The MCDA argues that the district court improperly denied its motion for JNOV on LCA's breach of best efforts claim. The MCDA proffers two theories in support of its argument. Its first theory, that LCA waived its right to have the MCDA use its best efforts by continuing to pay the MCDA after the unsuccessful condemnation proceedings, is without merit because LCA's payments were not clearly inconsistent with its rights under the contract. The MCDA's second theory is that the evidence fails to show that the MCDA did not use its best efforts to obtain the easements. The MCDA is wrong. The district court noted that there was "very substantial evidence" supporting the jury's finding, and we agree. For example, the MCDA's manager in charge of acquiring property for redevelopment admitted that the MCDA's redevelopment plan, used in the first condemnation proceeding, did not reflect the MCDA's best efforts. The manager also admitted that the MCDA staff person who testified at the condemnation proceeding did not know information crucial to proving that the condemnation was necessary for the planned redevelopment. Therefore, there is evidence such that reasonable jurors could differ on the issue of whether the MCDA used its best efforts in attempting to obtain the easements, and thus the district court properly denied the motion for JNOV on this basis.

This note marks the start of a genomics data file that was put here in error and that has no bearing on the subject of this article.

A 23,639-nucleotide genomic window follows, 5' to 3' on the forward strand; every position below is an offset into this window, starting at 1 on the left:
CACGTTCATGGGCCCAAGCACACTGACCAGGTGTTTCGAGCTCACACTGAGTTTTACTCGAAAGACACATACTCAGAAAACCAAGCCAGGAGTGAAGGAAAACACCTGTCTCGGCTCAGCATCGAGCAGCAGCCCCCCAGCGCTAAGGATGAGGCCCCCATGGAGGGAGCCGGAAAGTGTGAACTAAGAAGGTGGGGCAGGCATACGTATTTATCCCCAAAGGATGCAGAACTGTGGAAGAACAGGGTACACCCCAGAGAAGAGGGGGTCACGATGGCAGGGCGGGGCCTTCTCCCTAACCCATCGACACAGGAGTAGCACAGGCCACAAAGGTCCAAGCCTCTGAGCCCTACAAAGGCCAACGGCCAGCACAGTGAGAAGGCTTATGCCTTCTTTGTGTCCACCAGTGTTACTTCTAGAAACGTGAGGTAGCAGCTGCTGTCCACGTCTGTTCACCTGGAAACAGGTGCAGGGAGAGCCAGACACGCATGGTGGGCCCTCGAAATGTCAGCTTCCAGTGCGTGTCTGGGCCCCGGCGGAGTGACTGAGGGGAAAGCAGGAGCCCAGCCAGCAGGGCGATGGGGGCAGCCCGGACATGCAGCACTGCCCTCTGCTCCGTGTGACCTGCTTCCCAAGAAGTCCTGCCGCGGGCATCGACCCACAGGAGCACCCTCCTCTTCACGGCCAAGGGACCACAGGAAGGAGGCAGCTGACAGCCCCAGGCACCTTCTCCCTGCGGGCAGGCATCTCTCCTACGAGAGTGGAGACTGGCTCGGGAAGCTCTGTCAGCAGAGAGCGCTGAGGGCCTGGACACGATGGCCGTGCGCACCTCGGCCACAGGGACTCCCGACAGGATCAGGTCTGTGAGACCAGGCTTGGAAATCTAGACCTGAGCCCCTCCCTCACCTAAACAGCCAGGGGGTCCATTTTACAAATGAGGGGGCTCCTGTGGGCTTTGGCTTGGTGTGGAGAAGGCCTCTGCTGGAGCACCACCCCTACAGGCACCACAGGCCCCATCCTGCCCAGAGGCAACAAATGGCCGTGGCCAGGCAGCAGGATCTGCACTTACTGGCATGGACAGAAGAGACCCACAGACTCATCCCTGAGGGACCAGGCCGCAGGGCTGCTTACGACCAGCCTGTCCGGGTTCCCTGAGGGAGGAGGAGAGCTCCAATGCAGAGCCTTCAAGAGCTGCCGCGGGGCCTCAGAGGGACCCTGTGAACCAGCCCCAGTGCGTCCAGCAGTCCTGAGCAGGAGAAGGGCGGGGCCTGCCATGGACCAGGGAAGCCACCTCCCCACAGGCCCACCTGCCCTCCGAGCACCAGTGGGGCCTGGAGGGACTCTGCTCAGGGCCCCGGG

In its cross-appeal, LCA argues that the district court improperly granted the MCDA's motion for JNOV with respect to the jury's finding that the MCDA breached the contract by anticipatory repudiation. The district court instructed the jury that to find such a repudiation, it had to find that the MCDA made a clear and positive statement demanding performance from LCA before such performance was due and threatening to stop performance if LCA did not perform as demanded. See Space Center, Inc. v. 451 Corp., 298 N.W.2d 443, 450 (Minn.1980); Sheet Metal Workers Local No. 76 Credit Union v. Hufnagle, 295 N.W.2d 259, 263 (Minn.1980). The district court granted the MCDA's motion for JNOV because it found there was no such clear and positive statement by the MCDA in the evidence.